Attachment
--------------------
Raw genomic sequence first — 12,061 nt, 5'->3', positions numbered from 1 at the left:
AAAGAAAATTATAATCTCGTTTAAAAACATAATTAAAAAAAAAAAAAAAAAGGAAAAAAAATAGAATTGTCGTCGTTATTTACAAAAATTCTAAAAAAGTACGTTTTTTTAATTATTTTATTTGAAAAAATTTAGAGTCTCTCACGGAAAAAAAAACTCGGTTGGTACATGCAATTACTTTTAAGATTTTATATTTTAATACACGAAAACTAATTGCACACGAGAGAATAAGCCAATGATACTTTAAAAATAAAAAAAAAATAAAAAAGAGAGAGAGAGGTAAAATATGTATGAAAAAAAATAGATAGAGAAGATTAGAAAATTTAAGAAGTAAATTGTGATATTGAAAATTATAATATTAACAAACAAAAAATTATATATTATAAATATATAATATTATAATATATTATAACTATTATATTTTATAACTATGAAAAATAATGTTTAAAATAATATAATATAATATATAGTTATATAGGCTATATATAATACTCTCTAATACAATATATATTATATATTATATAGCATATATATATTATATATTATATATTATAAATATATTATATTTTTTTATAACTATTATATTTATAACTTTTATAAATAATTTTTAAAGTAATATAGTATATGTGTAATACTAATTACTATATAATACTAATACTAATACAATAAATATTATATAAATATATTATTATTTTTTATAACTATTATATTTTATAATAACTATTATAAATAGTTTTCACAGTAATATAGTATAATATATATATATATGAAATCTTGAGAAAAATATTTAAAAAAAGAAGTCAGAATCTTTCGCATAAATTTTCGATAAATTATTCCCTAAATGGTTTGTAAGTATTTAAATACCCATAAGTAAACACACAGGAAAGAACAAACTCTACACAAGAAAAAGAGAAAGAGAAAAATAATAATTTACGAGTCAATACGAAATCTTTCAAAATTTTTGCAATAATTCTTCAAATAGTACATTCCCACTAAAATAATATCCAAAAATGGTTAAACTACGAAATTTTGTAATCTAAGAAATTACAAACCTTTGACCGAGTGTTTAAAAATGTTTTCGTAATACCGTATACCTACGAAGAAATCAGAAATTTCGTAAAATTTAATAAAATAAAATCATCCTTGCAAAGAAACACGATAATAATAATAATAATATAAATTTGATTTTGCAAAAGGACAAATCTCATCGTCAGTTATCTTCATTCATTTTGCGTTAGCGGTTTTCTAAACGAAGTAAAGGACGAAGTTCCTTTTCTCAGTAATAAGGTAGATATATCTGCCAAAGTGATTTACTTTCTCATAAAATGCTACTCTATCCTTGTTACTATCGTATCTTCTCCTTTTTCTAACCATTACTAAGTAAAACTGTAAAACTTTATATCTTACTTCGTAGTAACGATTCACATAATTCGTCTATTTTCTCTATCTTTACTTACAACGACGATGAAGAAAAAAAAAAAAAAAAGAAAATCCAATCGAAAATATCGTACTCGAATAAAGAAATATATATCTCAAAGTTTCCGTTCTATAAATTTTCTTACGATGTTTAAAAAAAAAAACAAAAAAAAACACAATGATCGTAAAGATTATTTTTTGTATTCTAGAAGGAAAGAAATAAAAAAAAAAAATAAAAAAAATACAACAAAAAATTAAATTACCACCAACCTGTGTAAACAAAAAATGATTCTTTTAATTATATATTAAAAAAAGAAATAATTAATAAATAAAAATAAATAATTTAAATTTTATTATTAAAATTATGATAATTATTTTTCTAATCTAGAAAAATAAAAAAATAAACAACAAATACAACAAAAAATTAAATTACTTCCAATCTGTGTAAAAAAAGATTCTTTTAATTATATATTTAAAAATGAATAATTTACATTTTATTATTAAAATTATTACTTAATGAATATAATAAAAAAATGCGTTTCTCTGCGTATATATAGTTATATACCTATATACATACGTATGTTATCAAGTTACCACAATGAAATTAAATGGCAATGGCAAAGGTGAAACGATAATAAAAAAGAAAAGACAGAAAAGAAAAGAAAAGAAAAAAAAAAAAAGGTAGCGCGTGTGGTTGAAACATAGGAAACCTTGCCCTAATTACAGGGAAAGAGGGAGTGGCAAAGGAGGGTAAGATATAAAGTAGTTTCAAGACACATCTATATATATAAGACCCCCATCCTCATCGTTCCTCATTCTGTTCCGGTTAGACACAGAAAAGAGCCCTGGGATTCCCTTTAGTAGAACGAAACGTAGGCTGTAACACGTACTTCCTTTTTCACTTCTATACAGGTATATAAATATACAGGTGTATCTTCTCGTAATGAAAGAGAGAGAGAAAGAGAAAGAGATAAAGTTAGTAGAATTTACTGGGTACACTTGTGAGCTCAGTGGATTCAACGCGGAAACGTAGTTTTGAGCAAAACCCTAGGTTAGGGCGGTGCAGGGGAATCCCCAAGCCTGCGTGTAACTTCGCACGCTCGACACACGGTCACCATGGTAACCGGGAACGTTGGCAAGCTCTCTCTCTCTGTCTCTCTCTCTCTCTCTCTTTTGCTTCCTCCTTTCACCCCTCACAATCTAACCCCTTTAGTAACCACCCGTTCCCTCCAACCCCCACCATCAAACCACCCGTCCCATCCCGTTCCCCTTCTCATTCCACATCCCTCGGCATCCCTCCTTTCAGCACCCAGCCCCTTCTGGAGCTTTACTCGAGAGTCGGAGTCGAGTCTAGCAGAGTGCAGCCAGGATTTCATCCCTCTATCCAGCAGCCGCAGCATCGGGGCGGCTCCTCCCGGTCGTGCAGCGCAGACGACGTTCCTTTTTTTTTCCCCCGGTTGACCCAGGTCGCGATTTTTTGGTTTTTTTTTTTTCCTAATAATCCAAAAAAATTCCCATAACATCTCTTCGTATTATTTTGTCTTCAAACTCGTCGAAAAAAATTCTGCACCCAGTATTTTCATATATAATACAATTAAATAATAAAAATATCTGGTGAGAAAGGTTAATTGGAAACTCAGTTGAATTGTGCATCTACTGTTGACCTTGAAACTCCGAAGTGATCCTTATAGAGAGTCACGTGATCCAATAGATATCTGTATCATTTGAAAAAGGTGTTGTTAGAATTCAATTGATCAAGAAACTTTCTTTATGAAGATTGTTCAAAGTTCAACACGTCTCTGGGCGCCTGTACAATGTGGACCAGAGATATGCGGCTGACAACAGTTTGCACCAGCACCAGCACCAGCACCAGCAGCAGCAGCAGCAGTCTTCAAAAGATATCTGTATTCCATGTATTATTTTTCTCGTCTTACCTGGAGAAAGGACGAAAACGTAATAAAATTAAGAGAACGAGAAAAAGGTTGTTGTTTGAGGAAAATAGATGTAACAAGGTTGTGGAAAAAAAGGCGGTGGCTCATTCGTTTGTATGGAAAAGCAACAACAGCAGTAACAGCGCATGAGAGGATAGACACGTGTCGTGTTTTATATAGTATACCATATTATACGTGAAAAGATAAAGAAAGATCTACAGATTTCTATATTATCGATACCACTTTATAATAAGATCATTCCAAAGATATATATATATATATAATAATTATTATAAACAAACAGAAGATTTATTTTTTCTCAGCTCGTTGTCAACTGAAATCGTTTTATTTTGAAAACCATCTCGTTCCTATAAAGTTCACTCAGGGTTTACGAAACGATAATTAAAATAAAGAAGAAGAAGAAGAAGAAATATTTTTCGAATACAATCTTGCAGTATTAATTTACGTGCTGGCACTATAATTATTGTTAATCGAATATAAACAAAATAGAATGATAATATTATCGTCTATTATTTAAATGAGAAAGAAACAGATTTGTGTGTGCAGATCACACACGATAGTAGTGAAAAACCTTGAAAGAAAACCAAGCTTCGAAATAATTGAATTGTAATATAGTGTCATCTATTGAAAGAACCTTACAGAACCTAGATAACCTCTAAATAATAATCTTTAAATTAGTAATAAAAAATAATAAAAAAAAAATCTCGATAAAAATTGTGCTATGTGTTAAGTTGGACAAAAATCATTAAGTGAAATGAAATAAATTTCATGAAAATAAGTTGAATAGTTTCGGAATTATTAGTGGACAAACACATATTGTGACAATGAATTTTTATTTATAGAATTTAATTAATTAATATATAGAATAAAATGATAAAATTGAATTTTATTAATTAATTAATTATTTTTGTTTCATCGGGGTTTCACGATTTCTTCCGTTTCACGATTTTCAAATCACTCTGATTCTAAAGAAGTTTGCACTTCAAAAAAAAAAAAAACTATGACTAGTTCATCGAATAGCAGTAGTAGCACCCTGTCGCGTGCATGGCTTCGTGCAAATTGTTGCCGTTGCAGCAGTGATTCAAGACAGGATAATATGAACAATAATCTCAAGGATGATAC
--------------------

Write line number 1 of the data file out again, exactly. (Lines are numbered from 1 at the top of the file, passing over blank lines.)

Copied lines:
Raw genomic sequence first — 12,061 nt, 5'->3', positions numbered from 1 at the left: